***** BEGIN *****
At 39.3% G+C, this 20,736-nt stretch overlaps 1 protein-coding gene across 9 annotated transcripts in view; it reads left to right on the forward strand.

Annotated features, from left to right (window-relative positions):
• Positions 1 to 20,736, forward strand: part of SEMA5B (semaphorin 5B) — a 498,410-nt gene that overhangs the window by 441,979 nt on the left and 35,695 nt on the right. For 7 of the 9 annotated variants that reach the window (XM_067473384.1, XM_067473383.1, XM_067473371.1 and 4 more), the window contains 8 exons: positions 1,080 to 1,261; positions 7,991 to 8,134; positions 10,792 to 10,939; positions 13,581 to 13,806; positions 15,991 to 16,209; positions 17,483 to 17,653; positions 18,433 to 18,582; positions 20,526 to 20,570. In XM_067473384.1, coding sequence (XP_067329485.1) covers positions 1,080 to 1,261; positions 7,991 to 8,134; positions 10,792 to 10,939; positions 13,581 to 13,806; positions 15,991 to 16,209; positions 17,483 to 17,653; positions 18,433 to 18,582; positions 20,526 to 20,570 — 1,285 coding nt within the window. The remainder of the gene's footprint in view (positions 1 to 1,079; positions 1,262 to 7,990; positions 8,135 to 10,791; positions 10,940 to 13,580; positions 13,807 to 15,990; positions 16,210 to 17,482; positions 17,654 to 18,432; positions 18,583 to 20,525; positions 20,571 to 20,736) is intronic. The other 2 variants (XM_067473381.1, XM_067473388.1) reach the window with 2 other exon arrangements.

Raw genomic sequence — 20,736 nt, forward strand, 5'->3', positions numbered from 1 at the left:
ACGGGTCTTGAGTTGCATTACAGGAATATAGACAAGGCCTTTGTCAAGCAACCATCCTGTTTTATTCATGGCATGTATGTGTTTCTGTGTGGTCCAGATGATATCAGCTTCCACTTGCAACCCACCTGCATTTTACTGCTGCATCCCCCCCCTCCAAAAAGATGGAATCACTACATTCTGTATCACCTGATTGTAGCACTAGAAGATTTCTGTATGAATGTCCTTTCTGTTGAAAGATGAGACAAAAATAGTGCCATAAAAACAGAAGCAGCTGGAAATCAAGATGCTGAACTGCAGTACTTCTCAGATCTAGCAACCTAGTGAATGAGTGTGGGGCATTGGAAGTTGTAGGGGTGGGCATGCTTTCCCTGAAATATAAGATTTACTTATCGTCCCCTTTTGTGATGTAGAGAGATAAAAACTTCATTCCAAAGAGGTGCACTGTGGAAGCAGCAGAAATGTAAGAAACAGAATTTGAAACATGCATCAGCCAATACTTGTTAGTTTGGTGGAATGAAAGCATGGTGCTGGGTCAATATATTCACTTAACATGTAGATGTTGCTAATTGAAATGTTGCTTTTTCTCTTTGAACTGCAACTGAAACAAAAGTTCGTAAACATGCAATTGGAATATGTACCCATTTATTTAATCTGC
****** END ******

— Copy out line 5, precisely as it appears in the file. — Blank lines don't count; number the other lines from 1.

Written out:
ACGGGTCTTGAGTTGCATTACAGGAATATAGACAAGGCCTTTGTCAAGCAACCATCCTGTTTTATTCATGGCATGTATGTGTTTCTGTGTGGTCCAGATGATATCAGCTTCCACTTGCAACCCACCTGCATTTTACTGCTGCATCCCCCCCCTCCAAAAAGATGGAATCACTACATTCTGTATCACCTGATTGTAGCACTAGAAGATTTCTGTATGAATGTCCTTTCTGTTGAAAGATGAGACAAAAATAGTGCCATAAAAACAGAAGCAGCTGGAAATCAAGATGCTGAACTGCAGTACTTCTCAGATCTAGCAACCTAGTGAATGAGTGTGGGGCATTGGAAGTTGTAGGGGTGGGCATGCTTTCCCTGAAATATAAGATTTACTTATCGTCCCCTTTTGTGATGTAGAGAGATAAAAACTTCATTCCAAAGAGGTGCACTGTGGAAGCAGCAGAAATGTAAGAAACAGAATTTGAAACATGCATCAGCCAATACTTGTTAGTTTGGTGGAATGAAAGCATGGTGCTGGGTCAATATATTCACTTAACATGTAGATGTTGCTAATTGAAATGTTGCTTTTTCTCTTTGAACTGCAACTGAAACAAAAGTTCGTAAACATGCAATTGGAATATGTACCCATTTATTTAATCTGC